It seems like it happens overnight. One day you have beautiful clear skin, and the next morning group of brown spots has popped up on your arm.
If you noticed similar spots on your parents’ skin when you were young, then you know that this is just a part of getting older. But if you have no reference point for the arrival of sun, age, or liver spots, then you might think that their sudden appearance is a red flag for something worse to come.
The good news is that most of the time, there’s no cause for concern. It’s completely natural for sun spots, age spots, liver spots, and pigmented lesions to show up on your skin as you age.
How Did They Get There?
Age spots, sun spots, and pigmented lesions are caused by consistent sun or tanning bed exposure. When UV (Ultraviolet ) rays come into contact with the skin, melanin production intensifies.
Melanin is the natural pigment that gives your skin color, so if it goes into hyper-production, you will end up with high concentrations of melanin or clumps that appear as tan or dark brown oval areas.
The spots can range in size from tiny dots to about 1/2 inch across. Once they appear, they will never fade on their own. Because they come from exposure to the sun’s rays, they usually appear on your face, hands, shoulders, and arms.
You can expect sun, age, and liver spots to start showing up as you get closer to 50 because it takes time for the sun’s damage to accumulate. However, if you spend a lot of time in the sun, spots may start to appear much earlier.
When Should I Be Concerned About Spots on My Skin?
Sun, age, and liver spots do not pose a health concern. Generally speaking, they are only a cosmetic concern— meaning they pose no health risk. Most likely, you just don’t like how they look.
However, anytime you see one grow, become black, or bleed, you need to consult with a doctor. You should also have spots checked out if they contain an unusual combination of colors or have irregular borders.
Can They Be Prevented?
Here are tips you can take to prevent these spots from forming.
1. Wear Protective Clothing
Look for clothing labeled Ultraviolet Protection Factor (UPF). The higher the UPF rating, the fewer UV rays will get through to your skin. Choose a tightly woven nylon or nylon-polyester blend in a dark color for the best protection.
2. The Shade Is Your Friend
Whenever possible, stay in the shade. Choose a shady spot under trees or awnings if you will be outside for more than 15 minutes.
If you are participating in an activity that requires that you be in the full sun, make sure that there is shade nearby that you can retreat to.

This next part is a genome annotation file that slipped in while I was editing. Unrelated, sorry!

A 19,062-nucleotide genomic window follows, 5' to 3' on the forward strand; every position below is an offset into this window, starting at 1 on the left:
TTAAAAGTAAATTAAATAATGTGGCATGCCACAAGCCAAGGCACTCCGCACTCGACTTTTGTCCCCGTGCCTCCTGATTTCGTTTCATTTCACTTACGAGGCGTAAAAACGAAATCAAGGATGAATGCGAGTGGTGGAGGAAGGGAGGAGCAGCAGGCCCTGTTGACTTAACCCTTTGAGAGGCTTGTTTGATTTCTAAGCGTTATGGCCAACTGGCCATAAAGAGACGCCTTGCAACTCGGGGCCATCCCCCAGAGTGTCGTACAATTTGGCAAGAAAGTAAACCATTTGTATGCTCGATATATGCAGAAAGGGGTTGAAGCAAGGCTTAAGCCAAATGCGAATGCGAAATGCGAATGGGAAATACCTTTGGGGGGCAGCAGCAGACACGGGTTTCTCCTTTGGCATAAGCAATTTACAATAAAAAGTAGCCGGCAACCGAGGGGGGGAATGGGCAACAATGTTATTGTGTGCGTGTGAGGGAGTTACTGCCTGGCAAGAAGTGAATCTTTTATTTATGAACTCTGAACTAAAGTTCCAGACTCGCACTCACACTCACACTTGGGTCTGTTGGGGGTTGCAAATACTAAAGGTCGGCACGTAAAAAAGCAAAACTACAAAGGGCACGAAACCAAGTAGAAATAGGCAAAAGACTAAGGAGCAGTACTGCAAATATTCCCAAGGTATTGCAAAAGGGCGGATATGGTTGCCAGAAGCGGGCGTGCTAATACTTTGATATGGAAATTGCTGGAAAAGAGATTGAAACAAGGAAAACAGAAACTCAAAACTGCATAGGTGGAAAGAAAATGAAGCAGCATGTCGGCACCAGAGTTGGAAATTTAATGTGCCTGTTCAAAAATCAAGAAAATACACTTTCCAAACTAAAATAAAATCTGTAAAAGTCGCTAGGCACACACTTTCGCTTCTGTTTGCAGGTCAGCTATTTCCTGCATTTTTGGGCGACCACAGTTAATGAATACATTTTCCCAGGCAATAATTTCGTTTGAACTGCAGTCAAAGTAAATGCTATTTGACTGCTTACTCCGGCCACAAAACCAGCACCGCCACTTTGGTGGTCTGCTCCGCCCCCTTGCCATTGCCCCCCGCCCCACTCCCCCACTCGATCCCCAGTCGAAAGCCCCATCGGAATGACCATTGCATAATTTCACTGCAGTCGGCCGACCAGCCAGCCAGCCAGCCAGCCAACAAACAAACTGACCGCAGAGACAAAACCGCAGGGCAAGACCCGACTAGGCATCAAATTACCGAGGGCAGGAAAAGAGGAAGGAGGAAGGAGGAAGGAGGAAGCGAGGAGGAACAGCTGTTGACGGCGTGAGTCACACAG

3. Wear a Hat
Hats protect your head and face from the sun. Choose a hat with a wide brim that reaches all the way around your head for the best protection.
4. Keep Kids Safe
Children under 6 months old should not be in the direct sun. Their skin needs extra protection because it has not fully matured.
Dress them in clothes that will protect them from the sun’s rays, put on a hat to protect their little bald heads, and keep them in the shade.
5. Limit Your Exposure
The U.S. Food and Drug Administration (FDA) recommends limiting your exposure to the sun, “especially between 10 a.m. and 2 p.m. when the sun’s rays are most intense.”
6. Use Sunscreen Properly
- Use sunscreen even when it is cloudy.
- Choose a water-resistant sunscreen that protects against both UVA and UVB Rays.
- Apply it 15-30 minutes before sun exposure.
- Reapply every two hours unless you are sweating or swimming, then you will need to reapply every hour.
7. Take Vitamin D
Your body processes vitamin D using the sun’s rays. If you use sunscreen daily or wearing highly protective clothing, you may not be getting enough vitamin D. Have your Vitamin D levels checked and take a supplement if needed.
8. Be Aware of Cloudy Days
UV rays can penetrate clouds and windows. So, don’t think just because it is cloudy or sunlight is filtered through a window, it won’t have the same effect.
9. Watch Out for Reflections
Areas like bodies of water, snow, and concrete surfaces reflect UV rays more than others, so be extra cautious if you are around them.
10. Educate Yourself About Your Skin
Your skin is the largest organ of your body. Remember, it:
- Protects you from the elements and microbes.
- Assists in the regulation of body temperature
- Senses touch, heat, and cold
But even though it protects you and takes care of you, it also relies on you to protect and take care of it.
What Can I Do to Get Rid of Them?
There are treatments you can try at home, but they don’t work for all people in all cases. Contact us today to go over our professional treatments.
Contact Us Today
Using these protective tips is an excellent start to keeping your skin healthy and happy. If you are concerned your skin may have already succumbed to sun damage, make an appointment today.
We’ll check out any areas of concern, diagnose any conditions, and prescribe a treatment plan if necessary. Contact us today!